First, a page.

"God bless your hands!" Rape, Revenge, and resolution in I Spit on Your Grave (1978)

O'BRIEN, Shelley (2015). "God bless your hands!" Rape, Revenge, and resolution in I Spit on Your Grave (1978). In: Reflections on Revenge: A conference on the culture and politics of vengeance, Leicester, 4 September 2015. (Unpublished)

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Abstract

The rape/revenge sub-genre has always been regarded as controversial by both critics and audiences alike. Films such as Last House on the Left (Wes Craven, 1972) still have the power to elicit powerful responses, but none more so than Meir Zarchi's I Spit on Your Grave. This film, which features an extremely graphic, violent and protracted gang rape prior to an equally violent revenge, is usually considered reprehensible, misogynist exploitation. Few academics have been prepared to defend it, and on the face of it this is an appropriate response. However, it must be noted that so-called 'exploitation movies' can often approach difficult subject matter in surprisingly complex ways. This paper, therefore, will present a close analysis and reappraisal of the film. It will also consider exactly how the film articulates a particular position on the subject of rape and revenge. Notably, the film was originally released as Day of the Woman - a title which more precisely flags up the real nature of the film (which a handful of recent critics have deemed feminist). Using a range of cinematic devices, Zarchi ensures that the spectator is always positioned with the female protagonist, Jennifer Hills - a crucial factor in terms of how the revenge is presented. Equally significant is how a planned, and very personal, revenge is shown to be necessary in order for Jennifer to achieve a physical and psychological resolution in the aftermath of rape.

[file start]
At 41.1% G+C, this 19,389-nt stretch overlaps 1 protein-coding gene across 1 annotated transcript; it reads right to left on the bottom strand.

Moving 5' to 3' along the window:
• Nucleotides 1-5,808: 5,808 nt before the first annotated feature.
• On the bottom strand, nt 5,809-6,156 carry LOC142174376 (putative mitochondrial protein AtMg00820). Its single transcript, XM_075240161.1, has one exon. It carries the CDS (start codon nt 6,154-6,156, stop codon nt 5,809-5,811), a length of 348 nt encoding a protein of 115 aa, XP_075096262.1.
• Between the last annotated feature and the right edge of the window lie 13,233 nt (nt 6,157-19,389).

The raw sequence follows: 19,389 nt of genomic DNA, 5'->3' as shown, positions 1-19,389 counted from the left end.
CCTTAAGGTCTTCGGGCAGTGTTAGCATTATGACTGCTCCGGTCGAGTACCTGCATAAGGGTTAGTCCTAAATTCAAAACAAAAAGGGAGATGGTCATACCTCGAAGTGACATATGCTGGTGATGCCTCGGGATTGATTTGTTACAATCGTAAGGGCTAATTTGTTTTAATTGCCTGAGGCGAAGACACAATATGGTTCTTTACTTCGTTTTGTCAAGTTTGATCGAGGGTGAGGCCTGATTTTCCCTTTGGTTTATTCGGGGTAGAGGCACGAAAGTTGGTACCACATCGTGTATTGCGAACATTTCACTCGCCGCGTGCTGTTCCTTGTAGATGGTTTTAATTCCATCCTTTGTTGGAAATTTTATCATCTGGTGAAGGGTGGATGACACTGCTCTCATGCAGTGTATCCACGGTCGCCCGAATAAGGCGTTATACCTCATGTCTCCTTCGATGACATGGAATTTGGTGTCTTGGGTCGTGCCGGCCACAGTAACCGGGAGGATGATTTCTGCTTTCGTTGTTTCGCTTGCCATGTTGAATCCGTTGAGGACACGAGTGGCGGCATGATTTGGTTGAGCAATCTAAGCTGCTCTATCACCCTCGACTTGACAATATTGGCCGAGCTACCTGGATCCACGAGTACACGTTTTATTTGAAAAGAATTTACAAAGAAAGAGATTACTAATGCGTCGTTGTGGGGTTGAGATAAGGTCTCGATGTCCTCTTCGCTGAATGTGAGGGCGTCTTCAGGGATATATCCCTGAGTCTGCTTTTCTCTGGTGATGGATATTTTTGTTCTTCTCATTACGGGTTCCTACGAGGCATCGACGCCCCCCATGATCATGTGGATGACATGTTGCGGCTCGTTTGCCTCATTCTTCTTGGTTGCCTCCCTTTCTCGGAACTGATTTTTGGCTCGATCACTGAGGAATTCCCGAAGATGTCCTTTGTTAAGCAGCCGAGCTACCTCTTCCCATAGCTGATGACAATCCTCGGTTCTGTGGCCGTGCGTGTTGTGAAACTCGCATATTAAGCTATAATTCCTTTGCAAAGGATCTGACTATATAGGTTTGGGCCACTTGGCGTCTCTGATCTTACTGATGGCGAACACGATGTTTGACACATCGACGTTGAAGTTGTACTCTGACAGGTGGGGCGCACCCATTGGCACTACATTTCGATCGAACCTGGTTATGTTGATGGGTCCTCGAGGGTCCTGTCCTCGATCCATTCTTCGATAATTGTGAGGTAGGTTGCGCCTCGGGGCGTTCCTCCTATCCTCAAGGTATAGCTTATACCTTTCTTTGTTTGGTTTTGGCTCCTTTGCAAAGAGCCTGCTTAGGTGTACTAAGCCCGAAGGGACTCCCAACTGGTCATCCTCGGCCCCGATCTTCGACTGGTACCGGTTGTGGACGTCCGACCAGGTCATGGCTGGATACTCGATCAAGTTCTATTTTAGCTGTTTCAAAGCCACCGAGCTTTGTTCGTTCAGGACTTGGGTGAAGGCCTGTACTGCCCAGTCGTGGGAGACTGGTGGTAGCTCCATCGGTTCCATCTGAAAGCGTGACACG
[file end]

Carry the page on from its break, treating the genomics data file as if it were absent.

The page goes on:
Item Type: Conference or Workshop Item (Paper)
Research Institute, Centre or Group: Humanities Research Centre
Departments: Development and Society > Humanities
Depositing User: Shelley O'Brien
Date Deposited: 20 Apr 2017 10:21
Last Modified: 21 Apr 2017 05:58
URI: http://shura.shu.ac.uk/id/eprint/15357

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